I have to admit most sports movies are either cheesy or cringe-y, but there shouldn’t be any shortage of good, entertaining ones. Hoop Dreams, The Hoosiers, and Coach Carter are some great basketball films that you may consider.
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Read a basketball book.
The choice is endless in this department. You can read about the history of the game or learn about the thought processes of the great coaches and players of all time. Either way, it’s worth your while as a hoops fan.
Travel to where it started.
This opportunity may not be open for many, but if you’re anywhere near Springfield, Massachusetts, with a lot of spare time on November 6th, go to where the seeds are first planted.
See Dimensions for a Basketball Court.
10 Fun Facts About Dr. James Naismith and Basketball
1.) Dr. Naismith first called the game “basket ball,” as two separate words. Somebody suggested labeling the newly-invented sport as “Naismith Ball” or “Naismith game,” but obviously, Naismith doesn’t want any part of it.
2.) Naismith also served as the first head coach of the University of Kansas basketball team. Sadly, he lost more than he won, with a record of 55 wins and 60 losses. He was the only coach in Kansas history with a losing record.
3.) He does not have a middle name, although he is sometimes referred to as James A. Naismith.
4.) Naismith had a BA in Physical Education and a degree in medicine, but growing up, he preferred farm life over studying.
5.) If you think Charlie Ward and Pat Connaughton’s two-sport forays were impressive, try James Naismith. He excelled in football, soccer, wrestling, lacrosse, rugby, and gymnastics in college.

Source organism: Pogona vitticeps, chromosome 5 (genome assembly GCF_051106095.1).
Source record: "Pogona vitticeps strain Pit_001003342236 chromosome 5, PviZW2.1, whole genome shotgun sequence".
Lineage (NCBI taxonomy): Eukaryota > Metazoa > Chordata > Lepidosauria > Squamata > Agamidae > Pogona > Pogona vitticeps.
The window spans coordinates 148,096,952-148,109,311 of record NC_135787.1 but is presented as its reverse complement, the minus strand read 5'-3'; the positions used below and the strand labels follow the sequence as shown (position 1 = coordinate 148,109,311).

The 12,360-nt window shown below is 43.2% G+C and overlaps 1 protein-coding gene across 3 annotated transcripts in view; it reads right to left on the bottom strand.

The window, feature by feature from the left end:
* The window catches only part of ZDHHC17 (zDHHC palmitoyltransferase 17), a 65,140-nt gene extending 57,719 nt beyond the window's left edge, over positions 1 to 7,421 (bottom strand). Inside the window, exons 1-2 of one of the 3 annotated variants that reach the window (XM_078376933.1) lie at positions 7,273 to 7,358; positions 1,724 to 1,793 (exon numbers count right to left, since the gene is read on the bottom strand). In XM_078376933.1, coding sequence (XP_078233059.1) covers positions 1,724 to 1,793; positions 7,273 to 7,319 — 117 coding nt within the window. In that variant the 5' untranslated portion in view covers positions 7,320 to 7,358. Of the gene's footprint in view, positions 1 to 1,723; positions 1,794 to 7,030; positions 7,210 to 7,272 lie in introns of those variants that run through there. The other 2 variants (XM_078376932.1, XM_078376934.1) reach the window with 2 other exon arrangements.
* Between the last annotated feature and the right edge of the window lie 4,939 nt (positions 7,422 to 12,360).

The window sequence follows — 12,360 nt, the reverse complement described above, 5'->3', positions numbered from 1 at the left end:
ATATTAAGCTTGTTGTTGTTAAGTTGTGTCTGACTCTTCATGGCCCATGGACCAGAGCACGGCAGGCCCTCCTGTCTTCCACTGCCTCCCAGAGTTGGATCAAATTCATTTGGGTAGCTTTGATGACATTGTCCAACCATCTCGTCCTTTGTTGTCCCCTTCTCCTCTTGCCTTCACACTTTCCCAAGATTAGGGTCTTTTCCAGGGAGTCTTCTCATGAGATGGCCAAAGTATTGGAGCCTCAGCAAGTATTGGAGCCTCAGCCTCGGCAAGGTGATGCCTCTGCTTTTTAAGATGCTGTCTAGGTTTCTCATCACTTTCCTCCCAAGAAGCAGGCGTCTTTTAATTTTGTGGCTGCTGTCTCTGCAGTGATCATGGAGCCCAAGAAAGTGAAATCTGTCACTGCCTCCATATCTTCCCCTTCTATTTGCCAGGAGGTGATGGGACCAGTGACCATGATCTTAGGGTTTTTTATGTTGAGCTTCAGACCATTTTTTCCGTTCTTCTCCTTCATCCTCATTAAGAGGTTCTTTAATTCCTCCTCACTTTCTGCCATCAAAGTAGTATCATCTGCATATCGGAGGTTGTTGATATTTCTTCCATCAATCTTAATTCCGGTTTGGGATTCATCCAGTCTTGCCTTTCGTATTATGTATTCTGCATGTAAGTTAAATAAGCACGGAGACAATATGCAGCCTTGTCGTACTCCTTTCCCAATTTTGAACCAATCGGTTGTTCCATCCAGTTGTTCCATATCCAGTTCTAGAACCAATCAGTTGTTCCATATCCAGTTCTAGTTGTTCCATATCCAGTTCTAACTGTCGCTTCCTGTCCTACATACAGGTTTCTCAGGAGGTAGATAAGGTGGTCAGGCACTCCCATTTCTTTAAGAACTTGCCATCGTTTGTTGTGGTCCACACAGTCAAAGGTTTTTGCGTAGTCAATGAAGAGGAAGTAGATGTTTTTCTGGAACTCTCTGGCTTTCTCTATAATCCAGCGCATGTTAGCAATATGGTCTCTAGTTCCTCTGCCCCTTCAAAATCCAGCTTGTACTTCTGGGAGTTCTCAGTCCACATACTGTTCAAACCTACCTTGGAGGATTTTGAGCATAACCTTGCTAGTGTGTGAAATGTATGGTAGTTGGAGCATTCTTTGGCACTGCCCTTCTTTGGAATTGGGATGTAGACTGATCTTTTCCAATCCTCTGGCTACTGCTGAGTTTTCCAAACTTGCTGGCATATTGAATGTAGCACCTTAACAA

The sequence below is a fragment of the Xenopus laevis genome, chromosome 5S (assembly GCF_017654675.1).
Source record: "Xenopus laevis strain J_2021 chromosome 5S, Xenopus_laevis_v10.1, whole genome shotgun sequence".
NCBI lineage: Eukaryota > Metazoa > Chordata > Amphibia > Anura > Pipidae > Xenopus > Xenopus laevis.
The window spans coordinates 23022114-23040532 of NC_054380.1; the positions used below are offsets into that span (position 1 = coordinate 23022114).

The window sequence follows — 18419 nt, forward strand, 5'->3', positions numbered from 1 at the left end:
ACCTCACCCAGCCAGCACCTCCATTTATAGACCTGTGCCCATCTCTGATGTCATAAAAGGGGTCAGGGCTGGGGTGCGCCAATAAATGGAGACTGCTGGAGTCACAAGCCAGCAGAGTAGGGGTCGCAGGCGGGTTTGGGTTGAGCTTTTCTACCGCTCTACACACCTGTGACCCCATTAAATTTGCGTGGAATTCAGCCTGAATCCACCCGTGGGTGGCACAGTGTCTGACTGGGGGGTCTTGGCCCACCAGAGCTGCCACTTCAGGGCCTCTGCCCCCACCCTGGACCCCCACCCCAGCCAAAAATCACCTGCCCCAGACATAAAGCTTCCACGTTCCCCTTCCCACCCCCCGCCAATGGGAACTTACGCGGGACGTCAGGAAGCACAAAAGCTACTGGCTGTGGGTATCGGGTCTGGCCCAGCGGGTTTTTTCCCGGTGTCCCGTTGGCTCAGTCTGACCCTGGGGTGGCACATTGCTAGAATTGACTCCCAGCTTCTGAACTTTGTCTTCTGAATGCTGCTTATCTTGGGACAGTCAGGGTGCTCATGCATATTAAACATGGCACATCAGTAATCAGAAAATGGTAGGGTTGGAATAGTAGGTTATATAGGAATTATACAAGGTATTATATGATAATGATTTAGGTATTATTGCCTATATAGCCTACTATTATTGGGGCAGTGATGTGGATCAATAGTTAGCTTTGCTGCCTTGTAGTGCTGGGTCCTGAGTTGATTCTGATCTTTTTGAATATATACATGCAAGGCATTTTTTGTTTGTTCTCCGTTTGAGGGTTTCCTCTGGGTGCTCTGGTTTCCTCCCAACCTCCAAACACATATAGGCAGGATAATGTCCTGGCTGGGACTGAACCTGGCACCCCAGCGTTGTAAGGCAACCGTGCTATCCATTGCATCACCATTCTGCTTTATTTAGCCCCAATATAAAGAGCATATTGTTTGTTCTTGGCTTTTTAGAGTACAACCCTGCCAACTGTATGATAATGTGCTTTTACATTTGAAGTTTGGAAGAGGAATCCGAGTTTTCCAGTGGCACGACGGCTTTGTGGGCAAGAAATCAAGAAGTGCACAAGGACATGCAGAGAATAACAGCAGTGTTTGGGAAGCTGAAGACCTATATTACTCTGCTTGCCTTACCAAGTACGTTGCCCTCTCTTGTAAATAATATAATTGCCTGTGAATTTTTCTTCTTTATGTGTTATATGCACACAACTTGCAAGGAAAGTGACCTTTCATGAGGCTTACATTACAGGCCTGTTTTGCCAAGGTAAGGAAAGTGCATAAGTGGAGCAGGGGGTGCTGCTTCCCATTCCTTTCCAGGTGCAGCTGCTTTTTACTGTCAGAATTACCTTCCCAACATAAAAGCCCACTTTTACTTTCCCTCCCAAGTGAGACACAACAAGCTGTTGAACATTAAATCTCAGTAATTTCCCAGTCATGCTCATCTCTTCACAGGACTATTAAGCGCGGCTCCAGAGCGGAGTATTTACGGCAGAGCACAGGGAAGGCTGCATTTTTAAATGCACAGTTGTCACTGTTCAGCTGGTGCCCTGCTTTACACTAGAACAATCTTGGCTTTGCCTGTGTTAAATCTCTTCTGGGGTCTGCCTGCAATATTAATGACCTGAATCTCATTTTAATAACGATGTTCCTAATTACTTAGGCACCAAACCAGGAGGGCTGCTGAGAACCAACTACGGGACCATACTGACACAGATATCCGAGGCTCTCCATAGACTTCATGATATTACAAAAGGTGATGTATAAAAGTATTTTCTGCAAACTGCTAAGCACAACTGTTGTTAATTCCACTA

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6.) He refereed the first basketball game. As soon as Naismith blew the whistle to start the game, the players began punching, kicking, and tackling each other.
7.) Naismith was always big on safety. After seeing a bloody start to his newly-created game, he invented the 13 rules of basketball. He was also credited for inventing the football helmet sometime in 1893.
8.) Naismith was a champion of human rights in his own way. He hated segregation and repeatedly tried to get black players to the Jayhawks basketball team. He was able to secure permission to get the black students to use the swimming pool. Before that, black people were automatically given passing grades for swimming classes because they couldn’t use the pool.
9.) According to his son Ian, his favorite quote is, “I want to leave the world a better place for me having been here.”
10.) Google honored James Naismith with an animated doodle last January 15, 2021.
Here are some frequently asked questions about basketball.
In alphabetical order: Wilt Chamberlain, Kareem Abdul Jabaar, LeBron James, Michael Jordan, Oscar Robertson, and Bill Russell.
The NBA is composed of 30 teams.
The Milwaukee Bucks.
Wilson is the official producer of NBA official game balls. Spalding had held the role for the last 37 years.
By Tim Moodie and Mike O’Halloran
Tim is a writer, creative director, and inventor. Mike is a former basketball coach and has written three books on coaching youth basketball.